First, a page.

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Credit Card Fraud Detection: The Onus Is on the Consumer
Consumers are the most effective fraud finders
Read more about Identity Theft Protection: Protect Your Good Name
The power lies with consumers to stop identify theft, according to the results of a recent CreditDonkey.com survey. Two-thirds of consumers who have had fraudulent charges were the first to notice them – not their financial institution.
This begs the question: Why aren’t more people checking their monthly bills and statements? The Federal Communications Commission (FCC) reports that only about 5% of customers notice additional fraudulent charges because most of us do not check our bills. Our survey found that 56.3% do not even track their shopping receipts.
Clearly, there is large disconnect there and one we can all learn from:
Protect yourself from fraudulent charges and identity theft by checking your bills and account statements every single month to make sure they match your receipts and usage.
Your diligence can’t end there, of course. In the same survey, we found 81.2% of consumers are very cautious when it comes to opening emails from unknown senders, and rightly so. “Phishing” is when scammers send a fake email disguised as one from your bank or credit card company. In the email, they claim your account has an urgent problem and direct you to click on a link and input your account information, Social Security number, driver’s license number, passwords, or answer security questions. If you fall for it, the email can end up giving scammers access to all of your financial accounts.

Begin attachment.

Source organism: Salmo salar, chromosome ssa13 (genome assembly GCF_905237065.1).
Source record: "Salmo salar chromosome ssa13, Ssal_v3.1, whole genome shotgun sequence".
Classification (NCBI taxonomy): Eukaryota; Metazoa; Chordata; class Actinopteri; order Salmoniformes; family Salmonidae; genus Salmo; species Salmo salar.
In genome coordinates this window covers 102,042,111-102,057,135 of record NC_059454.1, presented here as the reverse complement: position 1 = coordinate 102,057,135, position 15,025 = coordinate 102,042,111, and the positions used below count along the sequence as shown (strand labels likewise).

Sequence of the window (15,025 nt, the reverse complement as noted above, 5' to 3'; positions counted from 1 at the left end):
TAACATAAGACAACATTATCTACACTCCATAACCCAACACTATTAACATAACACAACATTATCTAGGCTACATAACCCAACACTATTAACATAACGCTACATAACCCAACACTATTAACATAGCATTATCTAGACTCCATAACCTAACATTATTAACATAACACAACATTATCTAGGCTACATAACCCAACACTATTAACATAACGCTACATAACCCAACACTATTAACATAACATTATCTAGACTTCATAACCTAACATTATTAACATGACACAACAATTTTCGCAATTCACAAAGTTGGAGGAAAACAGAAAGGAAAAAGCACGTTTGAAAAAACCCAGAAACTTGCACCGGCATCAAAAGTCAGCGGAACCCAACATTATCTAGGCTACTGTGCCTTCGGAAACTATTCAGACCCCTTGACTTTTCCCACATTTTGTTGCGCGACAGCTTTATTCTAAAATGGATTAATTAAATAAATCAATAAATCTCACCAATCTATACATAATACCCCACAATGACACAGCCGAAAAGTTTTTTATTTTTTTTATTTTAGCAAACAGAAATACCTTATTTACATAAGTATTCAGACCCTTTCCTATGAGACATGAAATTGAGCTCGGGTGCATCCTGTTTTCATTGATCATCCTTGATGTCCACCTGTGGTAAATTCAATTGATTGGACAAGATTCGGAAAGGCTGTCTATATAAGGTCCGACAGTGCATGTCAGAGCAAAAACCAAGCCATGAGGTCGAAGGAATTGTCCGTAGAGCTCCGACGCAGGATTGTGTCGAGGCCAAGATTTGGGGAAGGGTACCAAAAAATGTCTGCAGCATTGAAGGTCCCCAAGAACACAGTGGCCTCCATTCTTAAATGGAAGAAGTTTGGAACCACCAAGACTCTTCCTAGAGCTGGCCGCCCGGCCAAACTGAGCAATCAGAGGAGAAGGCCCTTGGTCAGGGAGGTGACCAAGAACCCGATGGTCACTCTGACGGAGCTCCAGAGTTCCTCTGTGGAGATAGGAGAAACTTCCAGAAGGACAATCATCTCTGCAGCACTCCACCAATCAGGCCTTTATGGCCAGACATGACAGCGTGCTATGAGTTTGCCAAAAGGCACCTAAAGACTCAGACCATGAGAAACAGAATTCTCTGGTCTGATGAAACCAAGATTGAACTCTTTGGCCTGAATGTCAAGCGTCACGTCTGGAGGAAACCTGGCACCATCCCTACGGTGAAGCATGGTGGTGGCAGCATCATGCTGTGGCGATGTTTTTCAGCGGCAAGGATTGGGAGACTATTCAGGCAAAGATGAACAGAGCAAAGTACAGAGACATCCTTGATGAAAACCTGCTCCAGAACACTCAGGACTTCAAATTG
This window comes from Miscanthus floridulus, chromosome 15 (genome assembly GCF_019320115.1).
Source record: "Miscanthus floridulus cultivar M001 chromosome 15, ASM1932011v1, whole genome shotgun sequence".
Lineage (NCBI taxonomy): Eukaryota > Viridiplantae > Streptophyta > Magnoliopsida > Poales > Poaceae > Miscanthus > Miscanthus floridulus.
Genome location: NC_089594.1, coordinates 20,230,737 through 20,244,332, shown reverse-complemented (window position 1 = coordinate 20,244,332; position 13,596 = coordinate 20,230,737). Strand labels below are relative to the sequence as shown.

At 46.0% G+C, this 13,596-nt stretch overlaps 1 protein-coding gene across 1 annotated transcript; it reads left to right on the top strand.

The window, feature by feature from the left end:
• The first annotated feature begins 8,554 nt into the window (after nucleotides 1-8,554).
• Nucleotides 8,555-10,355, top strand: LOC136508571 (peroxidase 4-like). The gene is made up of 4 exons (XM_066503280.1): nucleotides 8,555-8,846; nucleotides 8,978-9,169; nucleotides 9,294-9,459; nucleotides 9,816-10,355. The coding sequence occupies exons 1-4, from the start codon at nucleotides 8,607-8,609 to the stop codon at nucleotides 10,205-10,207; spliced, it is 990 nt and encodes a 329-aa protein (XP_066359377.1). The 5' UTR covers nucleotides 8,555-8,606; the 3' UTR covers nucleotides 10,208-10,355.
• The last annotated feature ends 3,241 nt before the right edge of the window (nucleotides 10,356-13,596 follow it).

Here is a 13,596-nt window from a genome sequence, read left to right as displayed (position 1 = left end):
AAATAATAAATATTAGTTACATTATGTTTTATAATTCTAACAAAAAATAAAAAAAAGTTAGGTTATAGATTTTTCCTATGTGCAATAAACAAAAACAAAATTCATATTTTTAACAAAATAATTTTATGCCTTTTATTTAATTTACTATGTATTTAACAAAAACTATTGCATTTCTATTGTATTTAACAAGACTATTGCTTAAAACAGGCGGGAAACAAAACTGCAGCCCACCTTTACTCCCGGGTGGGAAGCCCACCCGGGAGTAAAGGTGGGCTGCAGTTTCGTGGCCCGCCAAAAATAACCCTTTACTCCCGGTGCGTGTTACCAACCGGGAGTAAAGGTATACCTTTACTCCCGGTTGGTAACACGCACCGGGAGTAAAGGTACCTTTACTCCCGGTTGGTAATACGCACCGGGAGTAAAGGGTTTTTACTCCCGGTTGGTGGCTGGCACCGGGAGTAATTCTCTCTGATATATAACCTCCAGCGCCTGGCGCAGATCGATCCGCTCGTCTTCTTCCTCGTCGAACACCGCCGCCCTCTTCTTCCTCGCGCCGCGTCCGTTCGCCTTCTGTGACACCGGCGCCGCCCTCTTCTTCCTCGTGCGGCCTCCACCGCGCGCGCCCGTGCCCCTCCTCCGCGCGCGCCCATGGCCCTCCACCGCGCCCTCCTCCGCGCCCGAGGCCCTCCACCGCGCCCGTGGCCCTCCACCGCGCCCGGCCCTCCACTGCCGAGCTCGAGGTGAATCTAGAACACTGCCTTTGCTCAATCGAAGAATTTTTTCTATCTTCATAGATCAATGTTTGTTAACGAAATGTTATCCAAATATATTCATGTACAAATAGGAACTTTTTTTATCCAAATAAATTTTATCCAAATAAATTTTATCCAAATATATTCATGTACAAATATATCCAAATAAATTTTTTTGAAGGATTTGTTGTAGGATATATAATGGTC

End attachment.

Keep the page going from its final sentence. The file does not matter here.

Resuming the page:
The FireEye “Advanced Threat Report 2H 2011” reports that phishing scams spike during the holidays. Luckily, 79.9% of our survey respondents answered they would not open an email from an unknown sender.
Still, it can be tempting when a lot of these emails that look legit flood your inbox. An alarming 33% said they receive at least one “phishing” email per day, and another 22.1% said they actually receive 2-5 scam emails per day. Our survey does show that if we are receiving them, we at least know how to identify them as scams before making clicks we’ll regret later.
But the following warning bears repeating. The Federal Bureau of Investigation, FCC, and Federal Deposit Insurance Corp. all offer the same recommendation to prevent identity theft: If you did not ask for a personal email from an institution, don't click on any links and never provide any personal data. To verify an email is real, call the financial institution yourself at the main number listed on your card, your statement, or the company's official website. Never use the number listed on an email or a text message that appears to be from a business.
CreditDonkey.com surveyed 1,045 Americans, age 18 and over between November 19 and November 27, 2012 using multiple choice questions and short-answer questionnaires.
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